- Montana: Dept of Health &Human Services see also: Montana Food, Drug and Cosmetic Act (Part 4) Rules are very similar to Federal regulations.
- Nebraska: Dept of Economic Development
- Nevada: Bureau of Heal Protection Services see also: Nevada Food, Drug and Cosmetic Act (Part 4) Very detailed requirements for establishment and operation of cosmetic manufacturing facilities is contained in the regulations. Fee is $300 per year; annual inspections required. Exemptions are allowed “because of the harmless nature of the cosmetic the licensee manufacture” – see section 585.835 of the Nevada Food, Drug and Cosmetic Act.
- New Hampshire: [updated May 1, 2015]
The Revised Statutes Online which cover cosmetics seem to be primarily Chapter 146: Purity and Branding of Food and Drugs; Immature Veal, specifically Section 146:2, Terms Defined (defines “cosmetic”), Section 146:7 Cosmtic Adulterated, Section 146:8, Cosmetics Misbranded and Section 146:9 False Advertisement. All are similar to the Federal Food Drug and Cosmetic Act (except that at the Federal level, advertising is covered by the Federal Trade Commission).
I was unable to find anything that indicates that there is any special licensing or other regulations applicable to manufacturing or selling cosmetics in the State of New Hampshire.
New Hampshire has adopted the National Institutes of Weights an Measures Handbooks, which are incorporated by reference into the NH Statutes. That means that there are applicable labeling regulations in NH (which are basically the same as the federal regs). It also means that there is a Division of Weights and Measures within the New Hampshire Department of Agriculture, Markets and Food which has the authority to inspect and check scales that are used for measuring items for sale.
- New Jersey: Food and Drug Safety Program see also: Wholesale Food and Cosmetic Project see also: Application for License to Operate a Food-Cosmetic Extablishment Food and cosmetic manufacturing facilities required to be registered. Fee of $150 or more (depending on annual sales.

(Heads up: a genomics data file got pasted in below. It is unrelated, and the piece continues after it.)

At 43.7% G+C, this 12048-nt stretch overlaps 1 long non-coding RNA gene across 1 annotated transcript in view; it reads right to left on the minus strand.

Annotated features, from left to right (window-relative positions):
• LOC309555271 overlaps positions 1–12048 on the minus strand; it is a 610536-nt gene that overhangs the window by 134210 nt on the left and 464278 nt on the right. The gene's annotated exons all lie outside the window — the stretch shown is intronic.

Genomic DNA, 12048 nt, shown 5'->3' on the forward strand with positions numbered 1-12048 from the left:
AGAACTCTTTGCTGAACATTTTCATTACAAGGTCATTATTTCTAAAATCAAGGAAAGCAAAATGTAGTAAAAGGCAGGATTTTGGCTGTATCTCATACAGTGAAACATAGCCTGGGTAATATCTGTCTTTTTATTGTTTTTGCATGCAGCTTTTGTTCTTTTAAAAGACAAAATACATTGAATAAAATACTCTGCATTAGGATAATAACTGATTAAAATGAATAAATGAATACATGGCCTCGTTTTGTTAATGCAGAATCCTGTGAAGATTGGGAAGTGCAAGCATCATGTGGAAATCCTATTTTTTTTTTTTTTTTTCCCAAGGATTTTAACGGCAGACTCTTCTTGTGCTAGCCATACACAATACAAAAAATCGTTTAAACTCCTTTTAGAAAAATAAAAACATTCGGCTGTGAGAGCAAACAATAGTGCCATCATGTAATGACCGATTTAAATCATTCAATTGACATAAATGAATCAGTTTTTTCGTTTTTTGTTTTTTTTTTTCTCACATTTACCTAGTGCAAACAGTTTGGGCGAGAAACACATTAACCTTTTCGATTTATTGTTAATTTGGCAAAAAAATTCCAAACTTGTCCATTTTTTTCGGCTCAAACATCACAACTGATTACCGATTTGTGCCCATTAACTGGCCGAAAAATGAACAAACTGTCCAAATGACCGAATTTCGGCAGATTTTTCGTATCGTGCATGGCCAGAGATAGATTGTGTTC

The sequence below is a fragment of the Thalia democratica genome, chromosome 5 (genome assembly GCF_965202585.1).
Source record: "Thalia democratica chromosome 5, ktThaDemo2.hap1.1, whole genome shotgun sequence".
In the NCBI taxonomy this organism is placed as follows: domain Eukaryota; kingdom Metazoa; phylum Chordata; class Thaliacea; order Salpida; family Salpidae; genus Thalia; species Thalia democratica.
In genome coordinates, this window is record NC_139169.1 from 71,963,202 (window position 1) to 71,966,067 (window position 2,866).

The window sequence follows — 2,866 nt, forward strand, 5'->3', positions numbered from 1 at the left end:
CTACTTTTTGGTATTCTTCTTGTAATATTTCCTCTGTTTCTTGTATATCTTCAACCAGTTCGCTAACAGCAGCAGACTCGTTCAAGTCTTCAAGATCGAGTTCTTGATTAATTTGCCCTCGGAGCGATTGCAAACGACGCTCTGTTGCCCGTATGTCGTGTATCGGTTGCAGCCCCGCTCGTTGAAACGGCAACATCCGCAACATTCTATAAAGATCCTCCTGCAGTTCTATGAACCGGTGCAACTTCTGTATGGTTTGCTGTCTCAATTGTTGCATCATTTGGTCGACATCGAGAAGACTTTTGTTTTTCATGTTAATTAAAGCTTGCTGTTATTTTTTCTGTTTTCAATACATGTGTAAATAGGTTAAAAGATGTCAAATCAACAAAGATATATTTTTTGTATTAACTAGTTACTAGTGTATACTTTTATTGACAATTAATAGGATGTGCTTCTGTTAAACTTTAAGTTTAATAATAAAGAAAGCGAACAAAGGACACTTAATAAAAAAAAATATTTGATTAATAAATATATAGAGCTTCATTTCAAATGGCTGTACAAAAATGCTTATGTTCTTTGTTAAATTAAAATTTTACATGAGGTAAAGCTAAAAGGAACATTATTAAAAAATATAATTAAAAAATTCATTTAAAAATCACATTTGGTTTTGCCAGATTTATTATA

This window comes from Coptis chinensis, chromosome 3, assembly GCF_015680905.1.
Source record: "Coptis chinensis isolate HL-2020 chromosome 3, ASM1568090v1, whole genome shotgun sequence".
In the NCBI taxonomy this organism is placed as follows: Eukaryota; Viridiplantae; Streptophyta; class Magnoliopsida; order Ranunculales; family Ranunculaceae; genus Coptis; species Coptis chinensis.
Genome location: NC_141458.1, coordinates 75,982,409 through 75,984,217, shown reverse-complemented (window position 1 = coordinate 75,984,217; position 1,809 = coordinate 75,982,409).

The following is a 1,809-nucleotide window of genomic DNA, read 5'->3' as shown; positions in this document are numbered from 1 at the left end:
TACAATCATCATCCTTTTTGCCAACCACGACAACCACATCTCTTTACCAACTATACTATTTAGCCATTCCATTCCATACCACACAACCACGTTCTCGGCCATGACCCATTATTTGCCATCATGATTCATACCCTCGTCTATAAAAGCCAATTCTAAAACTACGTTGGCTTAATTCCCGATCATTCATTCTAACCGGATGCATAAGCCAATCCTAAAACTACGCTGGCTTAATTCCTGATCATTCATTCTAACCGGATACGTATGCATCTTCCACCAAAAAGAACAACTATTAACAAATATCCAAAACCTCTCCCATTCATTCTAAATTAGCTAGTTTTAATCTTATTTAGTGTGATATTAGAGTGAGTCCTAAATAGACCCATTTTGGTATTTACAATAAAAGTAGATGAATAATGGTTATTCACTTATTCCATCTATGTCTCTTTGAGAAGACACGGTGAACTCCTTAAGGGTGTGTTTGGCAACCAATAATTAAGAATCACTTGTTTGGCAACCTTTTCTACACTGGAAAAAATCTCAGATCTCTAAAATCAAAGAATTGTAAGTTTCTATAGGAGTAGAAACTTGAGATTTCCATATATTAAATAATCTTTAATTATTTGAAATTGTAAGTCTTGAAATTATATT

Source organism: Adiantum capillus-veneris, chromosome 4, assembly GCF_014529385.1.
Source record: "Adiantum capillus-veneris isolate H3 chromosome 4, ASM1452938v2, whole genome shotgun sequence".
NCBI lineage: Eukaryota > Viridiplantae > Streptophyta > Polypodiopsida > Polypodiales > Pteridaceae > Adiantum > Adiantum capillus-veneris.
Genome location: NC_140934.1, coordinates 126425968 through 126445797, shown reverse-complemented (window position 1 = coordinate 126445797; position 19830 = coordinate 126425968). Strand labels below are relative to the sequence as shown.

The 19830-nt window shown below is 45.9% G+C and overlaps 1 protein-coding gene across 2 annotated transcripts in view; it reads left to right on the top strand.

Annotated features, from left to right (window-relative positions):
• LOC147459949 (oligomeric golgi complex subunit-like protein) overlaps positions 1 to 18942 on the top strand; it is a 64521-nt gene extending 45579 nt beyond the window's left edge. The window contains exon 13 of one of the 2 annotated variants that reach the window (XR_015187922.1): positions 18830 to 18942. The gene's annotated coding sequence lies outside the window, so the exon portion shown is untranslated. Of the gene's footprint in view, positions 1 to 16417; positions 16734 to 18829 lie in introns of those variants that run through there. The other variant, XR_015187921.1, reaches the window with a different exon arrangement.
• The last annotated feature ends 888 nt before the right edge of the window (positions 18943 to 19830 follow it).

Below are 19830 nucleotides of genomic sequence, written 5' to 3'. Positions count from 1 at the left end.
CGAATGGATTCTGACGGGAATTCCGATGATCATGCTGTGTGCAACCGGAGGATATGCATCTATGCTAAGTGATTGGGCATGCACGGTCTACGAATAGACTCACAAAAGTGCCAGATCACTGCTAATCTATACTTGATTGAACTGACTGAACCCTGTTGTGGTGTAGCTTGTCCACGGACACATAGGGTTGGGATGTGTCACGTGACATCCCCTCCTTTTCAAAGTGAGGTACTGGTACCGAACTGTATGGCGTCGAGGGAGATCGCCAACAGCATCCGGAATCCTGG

- New Mexico: Board of Pharmacy
- New York: New York StateInformation on cosmetics very difficult (almost impossible) to find.
- North Carolina: Dept of Agriculture & Consumer Services – Food Program
- North Dakota: Food and Drug Safety Program see also: North Dakota Food, Drug and Cosmetic Act
- Ohio: Food and Drug Safety Program see also: Ohio Pure Food and Drug Law see also: Dept of Agriculture Weights & Measures Pure Food and Drug Law pretty much mimics Federal regulations for cosmetics. See post Cosmetic Regulations – Ohio for a more detailed discussion.
- Oklahoma: Consumer Protection Division
- Oregon: Department of Agriculture see also: Oregon Commercial Scale license
- Pennsylvania: Department of Health see also: Drug, Device and Cosmetic Program Manufacturers, distributors or wholesalers of cosmetics must register. There is a fee, but it is not shown on-line.
- Rhode Island: Department of Health see also: Rhode Island Food, Drugs, and Cosmetics Act Coverage of cosmetics very limited; appears to conform with Federal regulations.
- South Carolina: Department of Agriculture see also: South Carolina Food and Cosmetic Act Very little on-line information
- South Dakota: State of South Dakota
- Tennessee: Department of Agriculture see also: Tennessee Food and Cosmetic Act The code says that the Tennessee Food Drug and Cosmetic Act shall be administered by the State Department of Agriculture, but there is no informationon the Dept of Agriculture pages about it.
- Texas: Department of State Health Services – Drugs and Medical Devices Group see also: Texas Food and Cosmetic Act see also: Texas Administrative Code – Issuance of Certificates of Free Sale (applies to cosmetics) see also: Application for Certificate of Free Sale Texas requires registration of cosmetic manufacturers. There is a $50 fee, plus .10 per product and a $328 inspection fee (annually)
- Utah: Department of Health see also: Application for Certificate of Free Sale Utah code says the department shall establish rules for food, drugs and cosmetics, but they shall be “no more stringent than those established by federal law”.
- Vermont: State of VermontWebsite provides very little data
- Virginia: Board of PharmacyRegulations state the Board of Pharmacy is over cosmetics, but there is no information on the Board of Pharmacy site about it.
- Washington: Department of Agriculture see also: Washington Food, drugs, cosmetics and poisons regulations Regulations say cosmetics are covered by the Dept. of Agriculture, but there is no information on their site about it.
- West Virginia: State of West Virginia
- Wisconsin: State of Wisconsin
- Wyoming: Department of Agriculture, Consumer Health Services see also: Wyoming Food, Drug and Cosmetic Act A director or local health authority may inspect any facility (including a vehicle!) or product and/or review and copy records of movement in commerce.
- Washington DC: Government of the District of Columbia
Please send me an email if you find any additional information about your state. As more information is collected, I may set up a separate page for each state.